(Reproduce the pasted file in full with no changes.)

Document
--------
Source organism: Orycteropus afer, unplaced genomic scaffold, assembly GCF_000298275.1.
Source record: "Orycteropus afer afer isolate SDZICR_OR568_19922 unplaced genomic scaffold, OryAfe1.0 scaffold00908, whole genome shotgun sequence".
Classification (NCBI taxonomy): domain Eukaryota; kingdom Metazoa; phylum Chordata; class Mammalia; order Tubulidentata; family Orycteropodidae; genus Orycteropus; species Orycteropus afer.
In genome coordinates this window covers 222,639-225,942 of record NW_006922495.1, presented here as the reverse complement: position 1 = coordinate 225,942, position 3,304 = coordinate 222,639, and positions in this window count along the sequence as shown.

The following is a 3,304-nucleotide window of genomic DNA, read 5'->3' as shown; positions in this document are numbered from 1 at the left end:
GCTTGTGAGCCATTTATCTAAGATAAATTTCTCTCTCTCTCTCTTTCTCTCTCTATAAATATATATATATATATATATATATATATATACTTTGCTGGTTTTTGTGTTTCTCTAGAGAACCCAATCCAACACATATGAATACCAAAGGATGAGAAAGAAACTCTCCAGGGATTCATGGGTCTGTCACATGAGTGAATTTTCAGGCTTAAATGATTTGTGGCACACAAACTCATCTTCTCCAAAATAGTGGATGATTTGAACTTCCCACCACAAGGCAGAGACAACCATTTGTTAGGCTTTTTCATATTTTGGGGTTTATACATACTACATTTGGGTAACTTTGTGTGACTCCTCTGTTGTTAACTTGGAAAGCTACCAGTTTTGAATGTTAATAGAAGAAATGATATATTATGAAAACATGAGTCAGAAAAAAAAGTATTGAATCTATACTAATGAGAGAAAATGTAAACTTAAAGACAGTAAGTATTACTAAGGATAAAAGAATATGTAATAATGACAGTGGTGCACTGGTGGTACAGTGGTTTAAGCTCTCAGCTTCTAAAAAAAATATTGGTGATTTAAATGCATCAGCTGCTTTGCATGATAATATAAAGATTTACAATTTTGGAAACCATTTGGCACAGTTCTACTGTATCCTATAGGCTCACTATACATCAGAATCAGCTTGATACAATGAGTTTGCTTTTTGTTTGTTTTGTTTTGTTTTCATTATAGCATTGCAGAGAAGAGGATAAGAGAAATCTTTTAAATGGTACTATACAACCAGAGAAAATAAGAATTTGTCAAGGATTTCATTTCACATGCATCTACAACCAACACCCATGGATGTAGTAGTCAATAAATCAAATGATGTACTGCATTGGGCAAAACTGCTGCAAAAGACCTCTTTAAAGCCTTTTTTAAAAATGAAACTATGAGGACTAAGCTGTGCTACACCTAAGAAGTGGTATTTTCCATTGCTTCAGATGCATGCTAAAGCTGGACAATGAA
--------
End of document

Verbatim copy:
Source organism: Orycteropus afer, unplaced genomic scaffold, assembly GCF_000298275.1.
Source record: "Orycteropus afer afer isolate SDZICR_OR568_19922 unplaced genomic scaffold, OryAfe1.0 scaffold00908, whole genome shotgun sequence".
Classification (NCBI taxonomy): domain Eukaryota; kingdom Metazoa; phylum Chordata; class Mammalia; order Tubulidentata; family Orycteropodidae; genus Orycteropus; species Orycteropus afer.
In genome coordinates this window covers 222,639-225,942 of record NW_006922495.1, presented here as the reverse complement: position 1 = coordinate 225,942, position 3,304 = coordinate 222,639, and positions in this window count along the sequence as shown.

The following is a 3,304-nucleotide window of genomic DNA, read 5'->3' as shown; positions in this document are numbered from 1 at the left end:
GCTTGTGAGCCATTTATCTAAGATAAATTTCTCTCTCTCTCTCTTTCTCTCTCTATAAATATATATATATATATATATATATATATATACTTTGCTGGTTTTTGTGTTTCTCTAGAGAACCCAATCCAACACATATGAATACCAAAGGATGAGAAAGAAACTCTCCAGGGATTCATGGGTCTGTCACATGAGTGAATTTTCAGGCTTAAATGATTTGTGGCACACAAACTCATCTTCTCCAAAATAGTGGATGATTTGAACTTCCCACCACAAGGCAGAGACAACCATTTGTTAGGCTTTTTCATATTTTGGGGTTTATACATACTACATTTGGGTAACTTTGTGTGACTCCTCTGTTGTTAACTTGGAAAGCTACCAGTTTTGAATGTTAATAGAAGAAATGATATATTATGAAAACATGAGTCAGAAAAAAAAGTATTGAATCTATACTAATGAGAGAAAATGTAAACTTAAAGACAGTAAGTATTACTAAGGATAAAAGAATATGTAATAATGACAGTGGTGCACTGGTGGTACAGTGGTTTAAGCTCTCAGCTTCTAAAAAAAATATTGGTGATTTAAATGCATCAGCTGCTTTGCATGATAATATAAAGATTTACAATTTTGGAAACCATTTGGCACAGTTCTACTGTATCCTATAGGCTCACTATACATCAGAATCAGCTTGATACAATGAGTTTGCTTTTTGTTTGTTTTGTTTTGTTTTCATTATAGCATTGCAGAGAAGAGGATAAGAGAAATCTTTTAAATGGTACTATACAACCAGAGAAAATAAGAATTTGTCAAGGATTTCATTTCACATGCATCTACAACCAACACCCATGGATGTAGTAGTCAATAAATCAAATGATGTACTGCATTGGGCAAAACTGCTGCAAAAGACCTCTTTAAAGCCTTTTTTAAAAATGAAACTATGAGGACTAAGCTGTGCTACACCTAAGAAGTGGTATTTTCCATTGCTTCAGATGCATGCTAAAGCTGGACAATGAA